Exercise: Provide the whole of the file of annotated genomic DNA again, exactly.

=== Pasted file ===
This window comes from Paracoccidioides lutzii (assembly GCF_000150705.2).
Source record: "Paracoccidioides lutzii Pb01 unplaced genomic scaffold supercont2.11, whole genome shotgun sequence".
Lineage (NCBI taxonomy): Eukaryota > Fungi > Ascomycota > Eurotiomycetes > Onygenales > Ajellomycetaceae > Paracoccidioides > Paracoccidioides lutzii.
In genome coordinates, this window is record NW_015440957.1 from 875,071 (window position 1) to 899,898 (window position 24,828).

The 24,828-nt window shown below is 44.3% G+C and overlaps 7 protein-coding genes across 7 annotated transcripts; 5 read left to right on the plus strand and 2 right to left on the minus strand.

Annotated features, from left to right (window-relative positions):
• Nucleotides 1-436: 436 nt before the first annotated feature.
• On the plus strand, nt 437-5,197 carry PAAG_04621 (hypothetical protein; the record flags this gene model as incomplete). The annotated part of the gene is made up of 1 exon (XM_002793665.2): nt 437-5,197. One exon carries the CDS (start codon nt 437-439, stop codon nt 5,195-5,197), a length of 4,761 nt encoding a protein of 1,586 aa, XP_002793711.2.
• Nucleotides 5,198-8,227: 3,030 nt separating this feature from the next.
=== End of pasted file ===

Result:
This window comes from Paracoccidioides lutzii (assembly GCF_000150705.2).
Source record: "Paracoccidioides lutzii Pb01 unplaced genomic scaffold supercont2.11, whole genome shotgun sequence".
Lineage (NCBI taxonomy): Eukaryota > Fungi > Ascomycota > Eurotiomycetes > Onygenales > Ajellomycetaceae > Paracoccidioides > Paracoccidioides lutzii.
In genome coordinates, this window is record NW_015440957.1 from 875,071 (window position 1) to 899,898 (window position 24,828).

The 24,828-nt window shown below is 44.3% G+C and overlaps 7 protein-coding genes across 7 annotated transcripts; 5 read left to right on the plus strand and 2 right to left on the minus strand.

Annotated features, from left to right (window-relative positions):
• Nucleotides 1-436: 436 nt before the first annotated feature.
• On the plus strand, nt 437-5,197 carry PAAG_04621 (hypothetical protein; the record flags this gene model as incomplete). The annotated part of the gene is made up of 1 exon (XM_002793665.2): nt 437-5,197. One exon carries the CDS (start codon nt 437-439, stop codon nt 5,195-5,197), a length of 4,761 nt encoding a protein of 1,586 aa, XP_002793711.2.
• Nucleotides 5,198-8,227: 3,030 nt separating this feature from the next.